“It becomes a game and is very competitive. These pitchers, as in a game, don’t know what their next pitch will be. It keeps that element of surprise in there. We actually record the results. We track how many pitches it takes for each pitcher to get to 10 strikes. Does it take him 20 pitches? That’s too many in my book.
“If you are throwing 10 strikes out of 15 pitches, that’s what we want which is 66 percent. If you can get 60 percent first pitch strikes and 60 percent strikes throughout the course of a game, we feel you can give us an opportunity to win without walking a bunch of guys and allowing our guys in the field to do their job.
“In the beginning, there is only a catcher receiving balls behind a plate. But later on, we add a batter to one side of the plate or the other to make it more realistic.”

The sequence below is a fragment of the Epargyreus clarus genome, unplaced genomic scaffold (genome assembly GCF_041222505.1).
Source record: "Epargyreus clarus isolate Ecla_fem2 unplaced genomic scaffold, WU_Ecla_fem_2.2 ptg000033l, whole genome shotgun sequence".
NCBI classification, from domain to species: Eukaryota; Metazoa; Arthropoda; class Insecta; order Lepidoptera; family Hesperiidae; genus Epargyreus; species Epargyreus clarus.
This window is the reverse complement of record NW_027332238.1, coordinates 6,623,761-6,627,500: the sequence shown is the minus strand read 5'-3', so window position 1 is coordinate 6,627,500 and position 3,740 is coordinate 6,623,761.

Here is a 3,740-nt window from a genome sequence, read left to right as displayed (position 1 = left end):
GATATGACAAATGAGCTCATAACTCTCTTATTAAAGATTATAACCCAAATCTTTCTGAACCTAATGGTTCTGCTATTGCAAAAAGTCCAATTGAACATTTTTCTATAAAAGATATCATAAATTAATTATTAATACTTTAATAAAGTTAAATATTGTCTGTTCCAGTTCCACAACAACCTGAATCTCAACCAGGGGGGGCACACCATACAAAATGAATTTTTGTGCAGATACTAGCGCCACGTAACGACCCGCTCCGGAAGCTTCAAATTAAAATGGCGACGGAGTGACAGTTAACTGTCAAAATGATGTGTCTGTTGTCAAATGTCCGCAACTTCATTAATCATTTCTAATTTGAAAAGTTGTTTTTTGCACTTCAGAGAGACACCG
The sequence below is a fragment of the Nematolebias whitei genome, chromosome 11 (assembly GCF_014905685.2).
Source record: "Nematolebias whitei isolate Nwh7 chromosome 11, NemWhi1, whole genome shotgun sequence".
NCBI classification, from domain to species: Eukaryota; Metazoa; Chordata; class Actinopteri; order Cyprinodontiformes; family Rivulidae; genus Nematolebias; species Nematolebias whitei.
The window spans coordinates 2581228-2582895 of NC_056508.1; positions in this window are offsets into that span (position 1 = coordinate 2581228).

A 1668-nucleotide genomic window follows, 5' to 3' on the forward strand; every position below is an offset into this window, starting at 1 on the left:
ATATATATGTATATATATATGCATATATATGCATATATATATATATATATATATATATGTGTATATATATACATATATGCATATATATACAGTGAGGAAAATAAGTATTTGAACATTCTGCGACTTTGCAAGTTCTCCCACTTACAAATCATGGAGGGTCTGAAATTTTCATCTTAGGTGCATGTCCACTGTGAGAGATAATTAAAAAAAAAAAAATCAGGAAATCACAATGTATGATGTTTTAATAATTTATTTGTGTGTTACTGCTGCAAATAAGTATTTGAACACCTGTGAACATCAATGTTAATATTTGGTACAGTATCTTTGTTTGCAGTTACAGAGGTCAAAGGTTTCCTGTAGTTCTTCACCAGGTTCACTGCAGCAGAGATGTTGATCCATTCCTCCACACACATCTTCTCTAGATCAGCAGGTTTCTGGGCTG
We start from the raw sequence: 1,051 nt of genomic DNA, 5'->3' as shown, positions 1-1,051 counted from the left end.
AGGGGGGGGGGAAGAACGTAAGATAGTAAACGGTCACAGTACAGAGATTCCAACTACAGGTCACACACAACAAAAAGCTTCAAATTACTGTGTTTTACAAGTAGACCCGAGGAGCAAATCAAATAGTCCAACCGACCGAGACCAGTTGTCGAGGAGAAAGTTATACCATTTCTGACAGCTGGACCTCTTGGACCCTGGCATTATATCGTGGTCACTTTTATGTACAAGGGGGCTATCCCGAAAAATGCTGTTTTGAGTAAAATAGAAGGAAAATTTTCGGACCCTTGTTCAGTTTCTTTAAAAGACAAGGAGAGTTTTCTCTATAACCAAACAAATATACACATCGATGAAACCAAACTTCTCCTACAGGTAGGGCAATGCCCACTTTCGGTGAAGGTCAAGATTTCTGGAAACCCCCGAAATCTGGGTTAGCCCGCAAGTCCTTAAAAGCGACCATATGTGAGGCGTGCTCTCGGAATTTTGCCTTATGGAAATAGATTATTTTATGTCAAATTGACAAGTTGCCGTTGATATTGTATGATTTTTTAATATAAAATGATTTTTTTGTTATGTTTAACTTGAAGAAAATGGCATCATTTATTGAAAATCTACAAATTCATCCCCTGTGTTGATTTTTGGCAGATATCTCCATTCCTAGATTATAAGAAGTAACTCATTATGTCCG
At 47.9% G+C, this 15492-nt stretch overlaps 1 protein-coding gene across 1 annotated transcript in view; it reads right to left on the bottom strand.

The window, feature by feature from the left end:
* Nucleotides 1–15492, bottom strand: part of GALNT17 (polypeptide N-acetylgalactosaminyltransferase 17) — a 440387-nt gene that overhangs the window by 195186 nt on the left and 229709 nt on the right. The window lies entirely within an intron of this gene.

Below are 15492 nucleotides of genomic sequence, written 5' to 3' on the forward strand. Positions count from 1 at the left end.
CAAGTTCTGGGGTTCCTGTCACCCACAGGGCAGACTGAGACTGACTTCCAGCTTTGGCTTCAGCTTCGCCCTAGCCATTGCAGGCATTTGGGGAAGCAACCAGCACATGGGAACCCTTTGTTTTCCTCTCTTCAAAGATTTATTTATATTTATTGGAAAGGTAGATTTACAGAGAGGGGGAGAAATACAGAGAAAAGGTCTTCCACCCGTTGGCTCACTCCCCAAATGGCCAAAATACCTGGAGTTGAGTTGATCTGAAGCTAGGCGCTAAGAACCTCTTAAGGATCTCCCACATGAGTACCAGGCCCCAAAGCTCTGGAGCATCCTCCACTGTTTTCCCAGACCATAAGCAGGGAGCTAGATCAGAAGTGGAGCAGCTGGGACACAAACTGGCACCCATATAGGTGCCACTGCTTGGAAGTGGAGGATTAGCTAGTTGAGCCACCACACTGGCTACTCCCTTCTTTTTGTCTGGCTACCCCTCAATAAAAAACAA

Dehmer said he doesn’t focus a great deal on pitching mechanics if the pitcher is throwing strikes.
“If a kid is throwing 60 percent strikes with crazy mechanics, I don’t care. He is getting the job done. For me, can the pitcher throw strikes at the level we want him to? I won’t tamper with his mechanics if he can throw strikes. If the kid is throwing 50 percent strikes or below, then we will look at his mechanics. Maybe there is some issue there.”
Dehmer said if his kids are producing in the heat of battle, why change them to look like a poster child for perfect mechanics?
“If one of my guys is producing and driving in runs with good at bats or getting people out on the mound by filling up the strike zone, I would be stupid to change their mechanics.
“When guys are struggling, that is when we will go back to the drawing board.”